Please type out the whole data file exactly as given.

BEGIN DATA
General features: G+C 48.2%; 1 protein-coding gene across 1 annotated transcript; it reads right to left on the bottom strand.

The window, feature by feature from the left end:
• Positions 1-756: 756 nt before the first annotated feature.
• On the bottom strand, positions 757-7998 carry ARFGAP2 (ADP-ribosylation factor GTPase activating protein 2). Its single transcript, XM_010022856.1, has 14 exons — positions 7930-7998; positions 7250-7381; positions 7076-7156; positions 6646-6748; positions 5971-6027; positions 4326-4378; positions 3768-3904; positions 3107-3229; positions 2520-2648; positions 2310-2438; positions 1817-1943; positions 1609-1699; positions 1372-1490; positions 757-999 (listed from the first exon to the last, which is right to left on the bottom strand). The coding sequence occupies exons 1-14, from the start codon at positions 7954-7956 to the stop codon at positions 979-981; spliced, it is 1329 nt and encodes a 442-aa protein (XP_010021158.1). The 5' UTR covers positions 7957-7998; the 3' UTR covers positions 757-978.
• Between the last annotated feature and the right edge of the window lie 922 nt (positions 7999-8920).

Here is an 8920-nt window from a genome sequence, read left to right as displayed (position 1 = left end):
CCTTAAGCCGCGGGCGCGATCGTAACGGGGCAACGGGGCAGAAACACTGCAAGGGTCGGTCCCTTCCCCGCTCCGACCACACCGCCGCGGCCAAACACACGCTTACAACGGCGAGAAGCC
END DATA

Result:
General features: G+C 48.2%; 1 protein-coding gene across 1 annotated transcript; it reads right to left on the bottom strand.

The window, feature by feature from the left end:
• Positions 1-756: 756 nt before the first annotated feature.
• On the bottom strand, positions 757-7998 carry ARFGAP2 (ADP-ribosylation factor GTPase activating protein 2). Its single transcript, XM_010022856.1, has 14 exons — positions 7930-7998; positions 7250-7381; positions 7076-7156; positions 6646-6748; positions 5971-6027; positions 4326-4378; positions 3768-3904; positions 3107-3229; positions 2520-2648; positions 2310-2438; positions 1817-1943; positions 1609-1699; positions 1372-1490; positions 757-999 (listed from the first exon to the last, which is right to left on the bottom strand). The coding sequence occupies exons 1-14, from the start codon at positions 7954-7956 to the stop codon at positions 979-981; spliced, it is 1329 nt and encodes a 442-aa protein (XP_010021158.1). The 5' UTR covers positions 7957-7998; the 3' UTR covers positions 757-978.
• Between the last annotated feature and the right edge of the window lie 922 nt (positions 7999-8920).

Here is an 8920-nt window from a genome sequence, read left to right as displayed (position 1 = left end):
CCTTAAGCCGCGGGCGCGATCGTAACGGGGCAACGGGGCAGAAACACTGCAAGGGTCGGTCCCTTCCCCGCTCCGACCACACCGCCGCGGCCAAACACACGCTTACAACGGCGAGAAGCC